IJNet Journalist of the Month: Muhammad Egamzod

by IJNet
Oct 30, 2018 in Journalist of the Month

Each month, IJNet features an international journalist who exemplifies the profession and has used the site to further his or her career. If you would like to be featured, email a short bio and a paragraph about how you have used IJNet here.

This month's journalist, Muhammad Egamzod of Tajikistan, received a fellowship for investigative training through IJNet, which he said helped to cover issues which Tajik migrants in Russia face.

IJNet: Where do you work now?

Muhammad Egamzod: Currently I work as a head of Tajik Media Holding TAJINFO in Russia, which owns the newspaper Tochikoni Russia (Tajiks of Russia), the magazine "Tajikistan", the website Tajinfo.ru in Russia, as well as the newspaper Imruz (Today), and the magazine Behtarin (The Best) in Tajikistan.

IJNet: How did IJNet help you?

ME: Nowadays when we constantly explore new trends in the society, we often face challenges in the preparation of editorial content in terms of legal issues. I think that IJNet is one of the comprehensive information resources, which in many respects can be useful for journalists.

IJNet: Where do you get themes for your materials?

ME: From everyday life. In the last 15 years working in Russia, I realized that for me as a Tajik journalist there is nothing more important than themes of life and the huge army of migrant workers from Tajikistan. This theme is very vital. Labor migration has become one of the most important phenomena of modern life in Tajikistan. In fact, there are no aspects of society in which it has not had an impact. That is why almost all of our publications focus on this topic. In addition to that, we constantly monitor the process of relations between Russia and Tajikistan.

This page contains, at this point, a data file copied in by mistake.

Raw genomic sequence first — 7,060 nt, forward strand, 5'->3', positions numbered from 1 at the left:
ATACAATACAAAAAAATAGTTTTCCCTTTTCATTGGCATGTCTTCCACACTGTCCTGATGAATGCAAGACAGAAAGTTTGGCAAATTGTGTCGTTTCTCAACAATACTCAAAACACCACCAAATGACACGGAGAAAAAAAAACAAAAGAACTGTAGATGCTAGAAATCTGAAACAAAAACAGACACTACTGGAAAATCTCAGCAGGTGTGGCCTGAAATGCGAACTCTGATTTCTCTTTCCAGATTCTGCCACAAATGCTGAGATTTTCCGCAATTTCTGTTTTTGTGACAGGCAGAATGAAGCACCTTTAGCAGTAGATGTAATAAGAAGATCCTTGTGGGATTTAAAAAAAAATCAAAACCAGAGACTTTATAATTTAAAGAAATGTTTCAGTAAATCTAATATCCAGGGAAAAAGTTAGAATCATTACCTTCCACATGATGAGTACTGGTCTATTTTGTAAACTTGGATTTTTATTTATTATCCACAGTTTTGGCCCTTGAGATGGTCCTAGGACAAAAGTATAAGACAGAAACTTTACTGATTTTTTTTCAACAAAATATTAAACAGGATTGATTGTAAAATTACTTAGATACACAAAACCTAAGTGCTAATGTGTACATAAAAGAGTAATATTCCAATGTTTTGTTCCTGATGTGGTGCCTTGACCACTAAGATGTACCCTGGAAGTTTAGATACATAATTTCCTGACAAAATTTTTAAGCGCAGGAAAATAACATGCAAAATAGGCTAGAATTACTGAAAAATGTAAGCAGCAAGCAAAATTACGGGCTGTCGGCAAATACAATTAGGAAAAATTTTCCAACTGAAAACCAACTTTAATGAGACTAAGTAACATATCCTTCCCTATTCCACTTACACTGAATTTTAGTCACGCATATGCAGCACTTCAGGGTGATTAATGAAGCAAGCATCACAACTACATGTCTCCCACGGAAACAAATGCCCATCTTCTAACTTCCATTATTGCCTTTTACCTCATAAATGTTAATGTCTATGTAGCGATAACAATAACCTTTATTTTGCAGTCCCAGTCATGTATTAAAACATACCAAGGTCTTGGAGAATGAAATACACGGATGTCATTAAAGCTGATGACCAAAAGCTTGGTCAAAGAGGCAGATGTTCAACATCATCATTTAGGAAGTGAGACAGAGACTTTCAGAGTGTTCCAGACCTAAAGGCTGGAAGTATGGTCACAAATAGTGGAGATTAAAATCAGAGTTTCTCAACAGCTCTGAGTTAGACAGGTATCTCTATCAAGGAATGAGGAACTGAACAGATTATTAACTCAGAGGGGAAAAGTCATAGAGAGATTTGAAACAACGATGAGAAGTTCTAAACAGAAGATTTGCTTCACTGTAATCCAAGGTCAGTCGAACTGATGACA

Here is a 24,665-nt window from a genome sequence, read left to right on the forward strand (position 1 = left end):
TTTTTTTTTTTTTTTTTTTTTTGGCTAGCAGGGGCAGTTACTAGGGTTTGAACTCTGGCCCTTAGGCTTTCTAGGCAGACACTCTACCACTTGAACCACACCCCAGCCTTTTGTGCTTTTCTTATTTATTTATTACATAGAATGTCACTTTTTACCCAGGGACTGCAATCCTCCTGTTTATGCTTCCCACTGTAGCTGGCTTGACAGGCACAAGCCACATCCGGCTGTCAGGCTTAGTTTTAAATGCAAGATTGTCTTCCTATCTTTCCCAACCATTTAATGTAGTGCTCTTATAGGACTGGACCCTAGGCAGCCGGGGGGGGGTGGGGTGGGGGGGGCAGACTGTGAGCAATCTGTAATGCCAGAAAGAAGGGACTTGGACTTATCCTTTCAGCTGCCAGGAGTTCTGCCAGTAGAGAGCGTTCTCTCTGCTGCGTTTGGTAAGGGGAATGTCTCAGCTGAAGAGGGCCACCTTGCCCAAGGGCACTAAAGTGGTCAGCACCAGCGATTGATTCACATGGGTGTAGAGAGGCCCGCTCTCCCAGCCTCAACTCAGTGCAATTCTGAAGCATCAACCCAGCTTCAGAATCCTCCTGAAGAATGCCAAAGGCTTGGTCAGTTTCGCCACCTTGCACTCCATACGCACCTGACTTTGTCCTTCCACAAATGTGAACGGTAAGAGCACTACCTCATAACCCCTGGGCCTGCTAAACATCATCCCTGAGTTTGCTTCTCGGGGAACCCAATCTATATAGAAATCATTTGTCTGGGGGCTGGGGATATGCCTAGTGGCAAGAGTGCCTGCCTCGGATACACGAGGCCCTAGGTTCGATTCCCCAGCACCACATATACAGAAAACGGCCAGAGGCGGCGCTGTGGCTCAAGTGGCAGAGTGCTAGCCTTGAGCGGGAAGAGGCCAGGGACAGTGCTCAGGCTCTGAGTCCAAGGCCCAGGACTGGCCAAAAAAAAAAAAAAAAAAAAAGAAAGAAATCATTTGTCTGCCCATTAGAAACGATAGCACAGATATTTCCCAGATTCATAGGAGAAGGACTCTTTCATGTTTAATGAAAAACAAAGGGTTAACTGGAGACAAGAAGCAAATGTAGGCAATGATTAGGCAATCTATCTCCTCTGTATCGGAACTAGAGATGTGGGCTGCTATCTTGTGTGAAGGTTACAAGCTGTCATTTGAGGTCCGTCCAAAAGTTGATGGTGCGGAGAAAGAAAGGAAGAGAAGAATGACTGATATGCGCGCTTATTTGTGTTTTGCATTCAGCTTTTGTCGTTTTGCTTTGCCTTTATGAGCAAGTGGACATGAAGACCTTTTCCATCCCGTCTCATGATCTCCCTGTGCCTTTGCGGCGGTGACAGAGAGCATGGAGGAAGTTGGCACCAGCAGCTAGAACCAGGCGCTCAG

IJNet: What training or education programs have been particularly helpful to you?

ME: IJNet posted an announcement about the training for investigative journalists "Scoop Russia", a Swedish-Danish project in Kalmar, Sweden, which aimed to support investigative journalism in Russia. The project is run by the Swedish association of investigative reporters (FGJ), Danish Association for investigative journalism (FUJ) and International Media Support (IMS). In Russia, the program is coordinated by the Regional Press Institute (RPI). I participated in this training, which took place at the Institute for Journalism Fojo. I have to note that, regardless of the fact that I had a 20 years of journalistic experience, for me this training was very important – I was able to learn many important things, especially the legal aspects of my work.

IJNet: What is your proudest work, in your opinion?

ME: The subject I have focused on concerns how, at present, according to various sources, outside of Tajikistan there are up to one million Tajik citizens working for years, three quarters of whom are men between the ages of 18 and 55. This is almost half of the the able-bodied male population.

They leave in search of a decent wage, leaving at home their wives and children, in a vain attempt to return home after a year or two. However, recently there has been a new trend: Tajik men who are working abroad, primarily in Russia, increasingly get divorced from their wives via text message by cell phone. The men, being a long time in labor migration, meet new friends, get a joint household, and declare to their wives a "taloq”), which means divorce according to Islamic law. In this case, the absence of an official document of divorce does not matter. The overwhelming majority of women, especially in rural areas, are forced to reckon with ancient traditions and go back as a "grass widow" to their parents' house, where they are forced to endure humiliation and resentment on the part of relatives and neighbors, or after some time, depending on age, become the second or third wife of a wealthy middle-aged fellow countryman.

In this project we needed to know the opinion of many people, ranging from the migrants and their wives to the famous theologians of Tajikistan and Russia, lawyers, human rights activists, and parliamentary deputies.

IJNet: What advice would you give aspiring journalists?

ME: Young journalists need to be artistically talented people, understanding the needs of their audience, yet our distinct professional and moral codex means they must not falsify the facts, follow the way of staging or rigging a story, even if it leads to momentary celebrity. The pursuit of sensation can turn into a problem. A journalist plays an important role in society, and he has no right to convey incorrect information.